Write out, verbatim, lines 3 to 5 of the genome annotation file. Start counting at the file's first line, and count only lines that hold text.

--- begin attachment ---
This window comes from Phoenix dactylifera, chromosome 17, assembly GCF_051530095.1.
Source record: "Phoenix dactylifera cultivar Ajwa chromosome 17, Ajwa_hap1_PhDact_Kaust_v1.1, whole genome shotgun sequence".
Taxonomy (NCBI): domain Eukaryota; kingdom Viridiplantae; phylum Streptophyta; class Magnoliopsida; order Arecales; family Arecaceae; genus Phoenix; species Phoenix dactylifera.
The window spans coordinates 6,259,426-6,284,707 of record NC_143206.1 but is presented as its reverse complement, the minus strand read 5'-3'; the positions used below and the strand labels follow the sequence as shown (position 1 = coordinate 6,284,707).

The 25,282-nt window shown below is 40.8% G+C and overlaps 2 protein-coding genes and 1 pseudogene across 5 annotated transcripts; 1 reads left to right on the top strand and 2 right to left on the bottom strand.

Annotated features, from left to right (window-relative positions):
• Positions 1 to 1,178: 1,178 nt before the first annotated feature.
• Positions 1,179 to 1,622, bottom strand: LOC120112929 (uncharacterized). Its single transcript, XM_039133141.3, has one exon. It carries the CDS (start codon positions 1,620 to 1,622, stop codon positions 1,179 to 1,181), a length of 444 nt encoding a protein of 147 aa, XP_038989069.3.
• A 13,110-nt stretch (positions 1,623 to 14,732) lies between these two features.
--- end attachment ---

Taxonomy (NCBI): domain Eukaryota; kingdom Viridiplantae; phylum Streptophyta; class Magnoliopsida; order Arecales; family Arecaceae; genus Phoenix; species Phoenix dactylifera.
The window spans coordinates 6,259,426-6,284,707 of record NC_143206.1 but is presented as its reverse complement, the minus strand read 5'-3'; the positions used below and the strand labels follow the sequence as shown (position 1 = coordinate 6,284,707).

The 25,282-nt window shown below is 40.8% G+C and overlaps 2 protein-coding genes and 1 pseudogene across 5 annotated transcripts; 1 reads left to right on the top strand and 2 right to left on the bottom strand.